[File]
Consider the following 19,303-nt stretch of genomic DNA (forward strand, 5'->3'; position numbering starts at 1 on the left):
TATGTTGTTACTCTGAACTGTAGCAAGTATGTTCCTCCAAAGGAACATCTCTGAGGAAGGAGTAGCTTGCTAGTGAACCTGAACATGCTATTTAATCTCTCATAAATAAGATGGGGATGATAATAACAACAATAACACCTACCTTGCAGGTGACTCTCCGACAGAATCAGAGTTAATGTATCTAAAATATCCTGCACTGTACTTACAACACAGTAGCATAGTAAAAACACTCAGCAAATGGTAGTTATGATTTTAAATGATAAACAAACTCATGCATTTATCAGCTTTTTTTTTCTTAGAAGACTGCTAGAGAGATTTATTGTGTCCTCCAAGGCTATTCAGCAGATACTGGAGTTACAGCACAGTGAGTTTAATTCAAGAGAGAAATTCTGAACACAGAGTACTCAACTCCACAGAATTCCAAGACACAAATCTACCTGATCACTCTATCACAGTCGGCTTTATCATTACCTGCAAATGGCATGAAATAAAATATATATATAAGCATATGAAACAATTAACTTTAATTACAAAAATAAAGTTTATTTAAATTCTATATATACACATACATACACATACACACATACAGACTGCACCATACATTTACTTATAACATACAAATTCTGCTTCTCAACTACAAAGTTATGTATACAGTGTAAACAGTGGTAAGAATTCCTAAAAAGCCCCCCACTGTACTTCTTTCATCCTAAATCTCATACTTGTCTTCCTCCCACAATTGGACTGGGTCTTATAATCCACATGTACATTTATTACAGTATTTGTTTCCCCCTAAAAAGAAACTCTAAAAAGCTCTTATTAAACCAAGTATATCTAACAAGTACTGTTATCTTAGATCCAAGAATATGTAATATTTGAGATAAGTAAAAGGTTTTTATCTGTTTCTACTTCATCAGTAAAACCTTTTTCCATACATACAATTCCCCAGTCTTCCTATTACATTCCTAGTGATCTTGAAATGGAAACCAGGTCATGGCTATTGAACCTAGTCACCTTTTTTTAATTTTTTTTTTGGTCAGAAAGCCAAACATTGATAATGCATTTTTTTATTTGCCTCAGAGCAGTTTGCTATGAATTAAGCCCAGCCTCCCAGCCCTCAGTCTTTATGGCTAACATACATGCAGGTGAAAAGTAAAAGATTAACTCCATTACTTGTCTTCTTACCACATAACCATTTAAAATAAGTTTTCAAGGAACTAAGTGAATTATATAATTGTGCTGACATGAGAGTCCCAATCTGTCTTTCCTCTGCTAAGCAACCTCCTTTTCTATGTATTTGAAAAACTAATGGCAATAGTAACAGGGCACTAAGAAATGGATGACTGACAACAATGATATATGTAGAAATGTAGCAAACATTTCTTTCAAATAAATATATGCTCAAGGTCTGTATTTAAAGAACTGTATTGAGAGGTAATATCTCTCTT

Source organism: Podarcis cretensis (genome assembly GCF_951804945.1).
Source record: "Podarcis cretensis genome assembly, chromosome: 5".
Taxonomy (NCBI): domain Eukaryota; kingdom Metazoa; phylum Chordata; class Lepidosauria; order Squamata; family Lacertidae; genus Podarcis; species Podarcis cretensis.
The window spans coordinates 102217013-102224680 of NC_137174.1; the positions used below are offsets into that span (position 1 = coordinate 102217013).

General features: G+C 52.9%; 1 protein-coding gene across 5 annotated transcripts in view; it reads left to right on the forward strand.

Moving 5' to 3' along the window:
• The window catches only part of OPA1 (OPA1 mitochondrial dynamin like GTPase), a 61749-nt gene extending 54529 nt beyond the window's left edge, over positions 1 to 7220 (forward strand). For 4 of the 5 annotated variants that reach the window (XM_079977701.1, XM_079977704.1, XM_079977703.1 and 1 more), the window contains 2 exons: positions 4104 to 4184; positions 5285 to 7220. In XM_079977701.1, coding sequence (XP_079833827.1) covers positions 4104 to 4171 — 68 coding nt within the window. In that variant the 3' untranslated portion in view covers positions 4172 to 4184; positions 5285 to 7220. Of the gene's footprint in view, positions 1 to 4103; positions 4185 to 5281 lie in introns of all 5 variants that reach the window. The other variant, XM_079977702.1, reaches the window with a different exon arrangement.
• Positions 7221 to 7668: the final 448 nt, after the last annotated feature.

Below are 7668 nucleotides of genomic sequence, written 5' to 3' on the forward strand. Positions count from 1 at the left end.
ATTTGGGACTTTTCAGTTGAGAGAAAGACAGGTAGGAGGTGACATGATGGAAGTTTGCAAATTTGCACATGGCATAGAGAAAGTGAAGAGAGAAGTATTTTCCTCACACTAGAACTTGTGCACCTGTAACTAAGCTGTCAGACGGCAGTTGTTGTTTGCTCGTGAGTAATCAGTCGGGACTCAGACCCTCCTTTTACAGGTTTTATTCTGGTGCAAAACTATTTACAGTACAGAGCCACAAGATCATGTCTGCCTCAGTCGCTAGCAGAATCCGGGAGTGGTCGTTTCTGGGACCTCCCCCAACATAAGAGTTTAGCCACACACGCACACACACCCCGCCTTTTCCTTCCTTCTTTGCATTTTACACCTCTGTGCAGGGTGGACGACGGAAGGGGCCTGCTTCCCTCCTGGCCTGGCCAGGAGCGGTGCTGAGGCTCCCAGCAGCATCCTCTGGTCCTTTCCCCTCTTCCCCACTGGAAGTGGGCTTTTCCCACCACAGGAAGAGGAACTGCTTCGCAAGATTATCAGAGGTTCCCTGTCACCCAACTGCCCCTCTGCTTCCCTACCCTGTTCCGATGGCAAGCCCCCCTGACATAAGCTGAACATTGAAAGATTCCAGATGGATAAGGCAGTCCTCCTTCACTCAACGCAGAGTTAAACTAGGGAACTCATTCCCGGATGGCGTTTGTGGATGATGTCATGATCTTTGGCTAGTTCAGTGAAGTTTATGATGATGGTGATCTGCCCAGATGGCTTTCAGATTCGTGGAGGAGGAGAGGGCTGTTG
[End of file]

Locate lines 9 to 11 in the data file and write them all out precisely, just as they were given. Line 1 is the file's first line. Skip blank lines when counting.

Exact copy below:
• The window catches only part of OPA1 (OPA1 mitochondrial dynamin like GTPase), a 61749-nt gene extending 54529 nt beyond the window's left edge, over positions 1 to 7220 (forward strand). For 4 of the 5 annotated variants that reach the window (XM_079977701.1, XM_079977704.1, XM_079977703.1 and 1 more), the window contains 2 exons: positions 4104 to 4184; positions 5285 to 7220. In XM_079977701.1, coding sequence (XP_079833827.1) covers positions 4104 to 4171 — 68 coding nt within the window. In that variant the 3' untranslated portion in view covers positions 4172 to 4184; positions 5285 to 7220. Of the gene's footprint in view, positions 1 to 4103; positions 4185 to 5281 lie in introns of all 5 variants that reach the window. The other variant, XM_079977702.1, reaches the window with a different exon arrangement.
• Positions 7221 to 7668: the final 448 nt, after the last annotated feature.

Below are 7668 nucleotides of genomic sequence, written 5' to 3' on the forward strand. Positions count from 1 at the left end.